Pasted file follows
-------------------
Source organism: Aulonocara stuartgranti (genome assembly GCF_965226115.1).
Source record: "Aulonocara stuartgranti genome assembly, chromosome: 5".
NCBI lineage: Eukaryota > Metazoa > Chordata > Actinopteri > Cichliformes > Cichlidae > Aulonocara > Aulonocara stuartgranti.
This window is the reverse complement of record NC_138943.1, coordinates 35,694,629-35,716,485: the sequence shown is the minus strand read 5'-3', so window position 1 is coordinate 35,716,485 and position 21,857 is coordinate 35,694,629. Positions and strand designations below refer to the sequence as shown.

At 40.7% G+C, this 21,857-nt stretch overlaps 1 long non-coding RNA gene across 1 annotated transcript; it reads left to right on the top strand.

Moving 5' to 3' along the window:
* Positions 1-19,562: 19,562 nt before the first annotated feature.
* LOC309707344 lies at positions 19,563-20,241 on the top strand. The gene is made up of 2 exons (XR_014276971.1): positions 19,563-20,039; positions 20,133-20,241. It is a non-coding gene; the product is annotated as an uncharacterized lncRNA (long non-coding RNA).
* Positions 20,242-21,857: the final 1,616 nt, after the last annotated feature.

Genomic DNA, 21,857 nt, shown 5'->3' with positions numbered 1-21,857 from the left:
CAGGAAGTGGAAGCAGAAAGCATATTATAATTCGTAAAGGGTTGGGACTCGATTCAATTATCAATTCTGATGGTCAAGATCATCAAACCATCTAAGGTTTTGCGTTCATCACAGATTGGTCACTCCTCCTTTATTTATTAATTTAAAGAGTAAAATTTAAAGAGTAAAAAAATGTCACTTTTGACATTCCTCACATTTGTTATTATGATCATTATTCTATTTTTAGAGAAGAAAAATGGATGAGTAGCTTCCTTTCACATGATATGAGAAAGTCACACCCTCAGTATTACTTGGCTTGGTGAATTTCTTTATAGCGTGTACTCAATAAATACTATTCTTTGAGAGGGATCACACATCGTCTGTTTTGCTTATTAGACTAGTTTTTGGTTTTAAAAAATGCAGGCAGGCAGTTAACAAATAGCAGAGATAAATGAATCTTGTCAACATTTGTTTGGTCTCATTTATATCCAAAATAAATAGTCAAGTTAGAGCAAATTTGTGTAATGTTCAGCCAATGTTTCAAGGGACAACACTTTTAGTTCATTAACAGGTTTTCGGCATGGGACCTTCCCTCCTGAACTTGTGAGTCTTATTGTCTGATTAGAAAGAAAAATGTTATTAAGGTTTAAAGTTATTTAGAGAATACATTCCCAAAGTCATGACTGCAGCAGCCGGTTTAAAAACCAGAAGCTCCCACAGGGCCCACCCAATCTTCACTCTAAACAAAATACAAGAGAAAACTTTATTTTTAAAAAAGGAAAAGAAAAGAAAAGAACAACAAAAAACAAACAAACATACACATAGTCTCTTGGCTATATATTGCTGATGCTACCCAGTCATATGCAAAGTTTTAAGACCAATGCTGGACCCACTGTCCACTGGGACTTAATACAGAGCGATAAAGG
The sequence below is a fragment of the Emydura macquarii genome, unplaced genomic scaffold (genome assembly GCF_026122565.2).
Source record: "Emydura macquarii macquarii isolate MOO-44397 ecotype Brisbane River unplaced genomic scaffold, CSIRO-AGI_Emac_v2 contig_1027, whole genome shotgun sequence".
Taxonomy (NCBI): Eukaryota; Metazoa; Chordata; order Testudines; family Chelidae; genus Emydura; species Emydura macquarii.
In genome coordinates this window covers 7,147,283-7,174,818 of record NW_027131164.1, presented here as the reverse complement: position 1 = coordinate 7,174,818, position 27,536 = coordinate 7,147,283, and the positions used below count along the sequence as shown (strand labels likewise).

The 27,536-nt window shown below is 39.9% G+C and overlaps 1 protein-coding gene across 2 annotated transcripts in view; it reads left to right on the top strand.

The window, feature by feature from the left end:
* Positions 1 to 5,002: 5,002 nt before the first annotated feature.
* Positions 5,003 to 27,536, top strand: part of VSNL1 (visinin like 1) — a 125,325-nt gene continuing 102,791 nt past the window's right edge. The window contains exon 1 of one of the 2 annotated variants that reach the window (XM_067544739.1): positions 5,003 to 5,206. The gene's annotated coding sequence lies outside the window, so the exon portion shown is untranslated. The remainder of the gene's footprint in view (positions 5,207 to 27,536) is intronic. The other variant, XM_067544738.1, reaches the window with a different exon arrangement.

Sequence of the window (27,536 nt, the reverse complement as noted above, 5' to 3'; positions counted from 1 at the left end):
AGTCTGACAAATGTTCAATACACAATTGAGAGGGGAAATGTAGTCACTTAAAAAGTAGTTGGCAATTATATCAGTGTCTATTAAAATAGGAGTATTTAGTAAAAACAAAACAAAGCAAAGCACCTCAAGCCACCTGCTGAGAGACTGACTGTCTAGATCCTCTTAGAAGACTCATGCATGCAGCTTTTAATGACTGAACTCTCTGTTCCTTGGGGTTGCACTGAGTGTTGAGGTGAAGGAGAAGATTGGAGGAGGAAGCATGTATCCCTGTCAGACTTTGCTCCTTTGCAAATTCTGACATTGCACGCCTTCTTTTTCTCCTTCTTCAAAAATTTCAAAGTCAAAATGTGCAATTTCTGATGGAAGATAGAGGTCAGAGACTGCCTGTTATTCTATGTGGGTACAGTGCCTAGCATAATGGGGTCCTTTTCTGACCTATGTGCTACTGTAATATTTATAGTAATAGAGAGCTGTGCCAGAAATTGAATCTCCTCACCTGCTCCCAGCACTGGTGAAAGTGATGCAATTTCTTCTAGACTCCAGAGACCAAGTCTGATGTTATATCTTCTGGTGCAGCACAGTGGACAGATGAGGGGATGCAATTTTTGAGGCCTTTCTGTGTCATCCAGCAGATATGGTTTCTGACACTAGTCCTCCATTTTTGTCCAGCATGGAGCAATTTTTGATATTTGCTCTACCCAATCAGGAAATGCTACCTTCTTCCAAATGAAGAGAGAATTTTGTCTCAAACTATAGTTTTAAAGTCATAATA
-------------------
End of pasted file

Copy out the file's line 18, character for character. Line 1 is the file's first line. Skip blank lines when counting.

* Positions 1 to 5,002: 5,002 nt before the first annotated feature.